And yet there is one style that has managed to conquer most of the nation. Drumroll, please. The most popular home style in 29 of the 50 states is….
The ranch home.
To housing experts, this is no surprise. Ranch houses can be built quickly and inexpensively and can be customized easily to suit the whims of buyers. Although the low-slung style is inspired by the Old West, it spread across the country with the rise of automobile culture in the 1960s. Able to accommodate one or two cars, the sprawling homes quickly populated the new suburbs.
“The ranch style signals a lifestyle change of that age. Front porches went away, and people are more into backyard living and protecting privacy,” says Tim Cannan, president of PreservationDirectory.com.
The second most popular architectural style is the “traditional,” a somewhat vague classification encompassing a variety of classic designs, defined by simple rooflines and symmetrical windows, along with the inclusion of formal living and dining rooms, a welcoming front porch, and often cozy fireplaces. Its popularity will come as no surprise to anyone who has visited the South, where it reigns supreme.
The maps above reflect a bit of American history as well. Colonial homes, unsurprisingly, remain popular in the Northeast, where British colonists originally settled. The rectangular or box-shaped homes typically have a decorative crown above the front door.
“They were easy to construct,” says Stephen Glasheen, architectural project manager at Polhemus Savery DaSilva, in East Harwich, MA. “That’s why they’re so common on the East Coast. It’s where they started, and it has [continued] through the generations.”
Meanwhile, Victorians, most popular on the East Coast and into the Midwest, have a wealth of detail, with intricate moldings and ornate shapes carved into beams above, says Glasheen. The style originated when Queen Victoria ruled the British Empire, from the mid- to late 19th century.
“It has an iconic feel to it,” Glasheen says of the homes, best known for their signature pitched roofs, textured shingles, and long front porches. “It’s recognizable no matter where you are.”
Cape Cod homes, named for the strip of land defining Massachusetts Bay, where they first became popular, are plentiful as far west as the Mississippi River, but their presence remains strongest on their home turf of New England. And the prevalence of rustic cabins maps pretty well onto the locations of the Appalachian, Rocky, and Sierra Nevada mountain ranges.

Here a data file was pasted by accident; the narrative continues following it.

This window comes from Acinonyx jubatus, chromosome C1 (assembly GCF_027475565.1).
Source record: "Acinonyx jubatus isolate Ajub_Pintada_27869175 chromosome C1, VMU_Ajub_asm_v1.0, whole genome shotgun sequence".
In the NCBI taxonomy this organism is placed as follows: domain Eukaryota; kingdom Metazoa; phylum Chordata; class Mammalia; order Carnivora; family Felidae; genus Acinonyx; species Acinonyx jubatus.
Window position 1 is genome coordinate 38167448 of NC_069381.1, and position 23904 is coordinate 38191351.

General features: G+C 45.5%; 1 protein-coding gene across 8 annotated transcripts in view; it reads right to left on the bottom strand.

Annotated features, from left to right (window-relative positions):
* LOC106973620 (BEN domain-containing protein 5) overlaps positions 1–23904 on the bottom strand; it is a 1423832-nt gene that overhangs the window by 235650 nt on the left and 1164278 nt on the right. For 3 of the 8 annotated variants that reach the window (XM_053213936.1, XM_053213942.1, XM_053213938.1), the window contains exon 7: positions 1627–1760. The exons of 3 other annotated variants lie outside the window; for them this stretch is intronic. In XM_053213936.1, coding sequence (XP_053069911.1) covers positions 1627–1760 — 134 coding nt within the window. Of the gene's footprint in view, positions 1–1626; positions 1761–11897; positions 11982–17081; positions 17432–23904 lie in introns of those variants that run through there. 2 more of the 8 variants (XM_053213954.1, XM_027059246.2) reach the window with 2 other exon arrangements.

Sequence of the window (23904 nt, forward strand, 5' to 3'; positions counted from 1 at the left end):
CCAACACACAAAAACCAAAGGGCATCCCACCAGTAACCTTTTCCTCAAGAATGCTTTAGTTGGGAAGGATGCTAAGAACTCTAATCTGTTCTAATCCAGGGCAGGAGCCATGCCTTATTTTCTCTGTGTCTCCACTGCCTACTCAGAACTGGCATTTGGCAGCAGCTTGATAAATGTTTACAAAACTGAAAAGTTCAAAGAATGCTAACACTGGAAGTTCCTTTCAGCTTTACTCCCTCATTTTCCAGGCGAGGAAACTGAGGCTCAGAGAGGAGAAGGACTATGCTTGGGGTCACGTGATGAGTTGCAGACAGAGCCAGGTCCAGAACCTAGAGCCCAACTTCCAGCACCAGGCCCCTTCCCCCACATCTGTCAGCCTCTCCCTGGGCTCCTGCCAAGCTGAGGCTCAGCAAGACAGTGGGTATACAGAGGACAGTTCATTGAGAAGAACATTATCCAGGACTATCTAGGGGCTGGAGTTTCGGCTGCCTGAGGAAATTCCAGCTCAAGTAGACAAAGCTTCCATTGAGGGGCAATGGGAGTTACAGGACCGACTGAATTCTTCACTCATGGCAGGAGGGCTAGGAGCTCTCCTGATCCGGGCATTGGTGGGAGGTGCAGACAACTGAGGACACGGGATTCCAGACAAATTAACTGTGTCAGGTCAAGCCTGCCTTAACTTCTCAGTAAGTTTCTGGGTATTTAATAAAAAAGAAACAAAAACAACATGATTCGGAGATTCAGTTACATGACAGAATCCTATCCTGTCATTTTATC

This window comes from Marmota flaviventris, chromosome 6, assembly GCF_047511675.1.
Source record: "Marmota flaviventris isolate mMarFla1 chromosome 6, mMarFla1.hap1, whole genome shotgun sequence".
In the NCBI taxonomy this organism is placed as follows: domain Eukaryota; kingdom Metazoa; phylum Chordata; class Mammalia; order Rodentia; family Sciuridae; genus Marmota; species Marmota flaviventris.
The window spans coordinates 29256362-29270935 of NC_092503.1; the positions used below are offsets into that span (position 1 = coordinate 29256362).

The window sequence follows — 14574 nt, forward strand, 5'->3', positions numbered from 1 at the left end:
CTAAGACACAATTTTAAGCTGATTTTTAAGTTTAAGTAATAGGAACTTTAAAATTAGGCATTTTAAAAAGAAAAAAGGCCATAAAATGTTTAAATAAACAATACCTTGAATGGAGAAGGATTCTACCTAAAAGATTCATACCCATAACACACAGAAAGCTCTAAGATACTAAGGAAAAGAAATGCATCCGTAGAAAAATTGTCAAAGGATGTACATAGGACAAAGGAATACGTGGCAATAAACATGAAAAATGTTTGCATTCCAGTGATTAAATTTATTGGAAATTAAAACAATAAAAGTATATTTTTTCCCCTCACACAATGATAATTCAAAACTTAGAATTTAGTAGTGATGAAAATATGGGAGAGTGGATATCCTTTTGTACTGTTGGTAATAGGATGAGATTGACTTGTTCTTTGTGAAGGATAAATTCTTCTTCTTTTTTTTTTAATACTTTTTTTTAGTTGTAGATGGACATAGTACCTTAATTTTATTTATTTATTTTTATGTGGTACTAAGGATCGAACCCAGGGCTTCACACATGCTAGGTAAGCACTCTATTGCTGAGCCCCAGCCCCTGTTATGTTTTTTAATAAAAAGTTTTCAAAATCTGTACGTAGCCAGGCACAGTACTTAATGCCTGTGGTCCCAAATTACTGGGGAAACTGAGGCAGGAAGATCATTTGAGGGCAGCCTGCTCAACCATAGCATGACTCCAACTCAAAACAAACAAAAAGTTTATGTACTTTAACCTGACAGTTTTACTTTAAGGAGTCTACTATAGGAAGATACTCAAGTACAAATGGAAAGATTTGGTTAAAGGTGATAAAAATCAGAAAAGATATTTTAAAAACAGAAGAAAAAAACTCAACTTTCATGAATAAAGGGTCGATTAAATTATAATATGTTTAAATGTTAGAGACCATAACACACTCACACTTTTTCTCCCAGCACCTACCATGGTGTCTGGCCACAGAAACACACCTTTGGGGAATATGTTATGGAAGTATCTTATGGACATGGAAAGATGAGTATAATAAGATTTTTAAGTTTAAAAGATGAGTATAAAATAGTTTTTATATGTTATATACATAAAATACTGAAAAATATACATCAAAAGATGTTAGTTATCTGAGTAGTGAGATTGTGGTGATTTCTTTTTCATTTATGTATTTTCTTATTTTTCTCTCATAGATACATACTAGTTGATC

At the state level—once you have filtered out all those ranch houses—some fascinating preferences emerged. Who knew that Illinois was so crazy about Georgian homes? Listings there cite the style more often than in any other state. (Come to think of it, one was featured in “Home Alone,” which took place in the Chicago suburbs.) Meanwhile, the Spanish style—another colonial legacy—rules in California, from average homes to its best-known state prison.
The architectural styles that’ll really cost you
In recent years, the Mediterranean or Tuscan style home has become the favorite among luxury builders. The median size of Mediterranean homes is 3,325 square feet—after all, it has to be big enough for breezes to flow freely through those open arches and verandas. Plus, you can’t have a Mediterranean home without an extravagant garden! Duh.
But in the past four years, the median price of a Mediterranean home stalled at $749,900. Could this love affair be growing stale? Meanwhile, the average home appreciated by 9%, and modern homes made the biggest gain since 2012, 37%.
“Modern homes are built to be more energy-efficient, and modern-looking,” says Canan. “It’s easier to heat and cool them, and they’re cheaper to repair as opposed to Mediterranean or Spanish style—those red clay roofs could wind up costing much more. So it’s really the size and scope that determines what people can afford.”
The same case applies to Craftsman homes. You don’t just wander into the Home Depot and expect to find handmade doorknobs or hinges to go with your elaborately crafted home.
And at the other end of the price spectrum, affordable bungalows are looking good, as the lack of inventory drives up home prices nationwide. The median price of $134,000 represents a 28% increase since 2012.
“Bungalows typically have very large roof overhangs … which provides a whimsical aesthetic,” architect Glasheen says. They resonated with buyers because they were one of the first styles that allowed owners “to have their own unique style of home.”